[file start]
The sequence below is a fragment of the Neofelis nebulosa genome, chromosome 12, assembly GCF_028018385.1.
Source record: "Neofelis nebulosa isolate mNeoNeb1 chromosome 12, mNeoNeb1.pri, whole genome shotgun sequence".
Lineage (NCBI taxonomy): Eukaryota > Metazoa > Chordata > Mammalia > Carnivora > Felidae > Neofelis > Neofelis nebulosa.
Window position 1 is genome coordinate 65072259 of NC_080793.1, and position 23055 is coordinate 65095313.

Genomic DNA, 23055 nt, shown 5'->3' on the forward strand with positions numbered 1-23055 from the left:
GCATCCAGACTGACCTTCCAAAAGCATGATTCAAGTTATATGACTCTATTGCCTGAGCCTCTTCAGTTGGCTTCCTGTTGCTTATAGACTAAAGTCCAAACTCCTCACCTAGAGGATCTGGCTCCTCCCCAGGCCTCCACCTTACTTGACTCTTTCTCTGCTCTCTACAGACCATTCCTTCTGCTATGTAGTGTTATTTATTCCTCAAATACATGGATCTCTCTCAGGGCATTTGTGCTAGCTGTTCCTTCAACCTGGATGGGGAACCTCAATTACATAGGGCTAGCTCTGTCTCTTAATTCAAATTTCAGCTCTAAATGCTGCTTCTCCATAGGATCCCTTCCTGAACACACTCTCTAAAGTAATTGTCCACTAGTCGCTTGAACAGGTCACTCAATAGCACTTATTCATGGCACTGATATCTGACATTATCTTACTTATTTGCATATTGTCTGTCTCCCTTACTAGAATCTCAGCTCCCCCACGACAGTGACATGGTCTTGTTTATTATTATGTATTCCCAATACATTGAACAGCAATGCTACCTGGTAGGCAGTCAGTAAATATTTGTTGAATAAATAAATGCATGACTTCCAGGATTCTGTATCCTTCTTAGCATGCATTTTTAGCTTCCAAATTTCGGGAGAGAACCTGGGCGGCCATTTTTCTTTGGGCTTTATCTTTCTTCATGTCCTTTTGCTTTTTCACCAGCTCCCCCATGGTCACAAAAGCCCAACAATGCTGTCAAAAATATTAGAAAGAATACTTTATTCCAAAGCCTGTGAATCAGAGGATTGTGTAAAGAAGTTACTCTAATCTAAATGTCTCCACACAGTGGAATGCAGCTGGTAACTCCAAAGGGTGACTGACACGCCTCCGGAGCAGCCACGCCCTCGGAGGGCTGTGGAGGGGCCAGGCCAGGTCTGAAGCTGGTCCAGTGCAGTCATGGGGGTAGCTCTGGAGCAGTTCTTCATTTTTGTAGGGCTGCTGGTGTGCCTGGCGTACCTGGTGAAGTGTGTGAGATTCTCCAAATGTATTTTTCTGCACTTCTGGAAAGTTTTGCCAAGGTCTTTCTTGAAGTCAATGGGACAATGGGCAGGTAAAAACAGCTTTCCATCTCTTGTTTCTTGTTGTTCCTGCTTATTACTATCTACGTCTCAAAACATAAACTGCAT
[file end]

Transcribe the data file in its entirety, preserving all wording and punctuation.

The sequence below is a fragment of the Neofelis nebulosa genome, chromosome 12, assembly GCF_028018385.1.
Source record: "Neofelis nebulosa isolate mNeoNeb1 chromosome 12, mNeoNeb1.pri, whole genome shotgun sequence".
Lineage (NCBI taxonomy): Eukaryota > Metazoa > Chordata > Mammalia > Carnivora > Felidae > Neofelis > Neofelis nebulosa.
Window position 1 is genome coordinate 65072259 of NC_080793.1, and position 23055 is coordinate 65095313.

Genomic DNA, 23055 nt, shown 5'->3' on the forward strand with positions numbered 1-23055 from the left:
GCATCCAGACTGACCTTCCAAAAGCATGATTCAAGTTATATGACTCTATTGCCTGAGCCTCTTCAGTTGGCTTCCTGTTGCTTATAGACTAAAGTCCAAACTCCTCACCTAGAGGATCTGGCTCCTCCCCAGGCCTCCACCTTACTTGACTCTTTCTCTGCTCTCTACAGACCATTCCTTCTGCTATGTAGTGTTATTTATTCCTCAAATACATGGATCTCTCTCAGGGCATTTGTGCTAGCTGTTCCTTCAACCTGGATGGGGAACCTCAATTACATAGGGCTAGCTCTGTCTCTTAATTCAAATTTCAGCTCTAAATGCTGCTTCTCCATAGGATCCCTTCCTGAACACACTCTCTAAAGTAATTGTCCACTAGTCGCTTGAACAGGTCACTCAATAGCACTTATTCATGGCACTGATATCTGACATTATCTTACTTATTTGCATATTGTCTGTCTCCCTTACTAGAATCTCAGCTCCCCCACGACAGTGACATGGTCTTGTTTATTATTATGTATTCCCAATACATTGAACAGCAATGCTACCTGGTAGGCAGTCAGTAAATATTTGTTGAATAAATAAATGCATGACTTCCAGGATTCTGTATCCTTCTTAGCATGCATTTTTAGCTTCCAAATTTCGGGAGAGAACCTGGGCGGCCATTTTTCTTTGGGCTTTATCTTTCTTCATGTCCTTTTGCTTTTTCACCAGCTCCCCCATGGTCACAAAAGCCCAACAATGCTGTCAAAAATATTAGAAAGAATACTTTATTCCAAAGCCTGTGAATCAGAGGATTGTGTAAAGAAGTTACTCTAATCTAAATGTCTCCACACAGTGGAATGCAGCTGGTAACTCCAAAGGGTGACTGACACGCCTCCGGAGCAGCCACGCCCTCGGAGGGCTGTGGAGGGGCCAGGCCAGGTCTGAAGCTGGTCCAGTGCAGTCATGGGGGTAGCTCTGGAGCAGTTCTTCATTTTTGTAGGGCTGCTGGTGTGCCTGGCGTACCTGGTGAAGTGTGTGAGATTCTCCAAATGTATTTTTCTGCACTTCTGGAAAGTTTTGCCAAGGTCTTTCTTGAAGTCAATGGGACAATGGGCAGGTAAAAACAGCTTTCCATCTCTTGTTTCTTGTTGTTCCTGCTTATTACTATCTACGTCTCAAAACATAAACTGCAT